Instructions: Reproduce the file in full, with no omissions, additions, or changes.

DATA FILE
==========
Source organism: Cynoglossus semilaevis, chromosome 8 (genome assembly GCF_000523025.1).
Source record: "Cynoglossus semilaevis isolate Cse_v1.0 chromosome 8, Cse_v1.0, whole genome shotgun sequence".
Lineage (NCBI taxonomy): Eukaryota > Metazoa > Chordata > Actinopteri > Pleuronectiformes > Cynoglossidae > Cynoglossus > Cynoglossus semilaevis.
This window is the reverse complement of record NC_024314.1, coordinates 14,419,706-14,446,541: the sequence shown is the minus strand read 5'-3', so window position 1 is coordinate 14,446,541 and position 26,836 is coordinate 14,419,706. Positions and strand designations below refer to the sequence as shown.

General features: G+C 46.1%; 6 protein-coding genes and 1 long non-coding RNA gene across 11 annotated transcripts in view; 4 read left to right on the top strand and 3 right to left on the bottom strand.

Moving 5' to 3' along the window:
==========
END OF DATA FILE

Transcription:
Source organism: Cynoglossus semilaevis, chromosome 8 (genome assembly GCF_000523025.1).
Source record: "Cynoglossus semilaevis isolate Cse_v1.0 chromosome 8, Cse_v1.0, whole genome shotgun sequence".
Lineage (NCBI taxonomy): Eukaryota > Metazoa > Chordata > Actinopteri > Pleuronectiformes > Cynoglossidae > Cynoglossus > Cynoglossus semilaevis.
This window is the reverse complement of record NC_024314.1, coordinates 14,419,706-14,446,541: the sequence shown is the minus strand read 5'-3', so window position 1 is coordinate 14,446,541 and position 26,836 is coordinate 14,419,706. Positions and strand designations below refer to the sequence as shown.

General features: G+C 46.1%; 6 protein-coding genes and 1 long non-coding RNA gene across 11 annotated transcripts in view; 4 read left to right on the top strand and 3 right to left on the bottom strand.

Moving 5' to 3' along the window: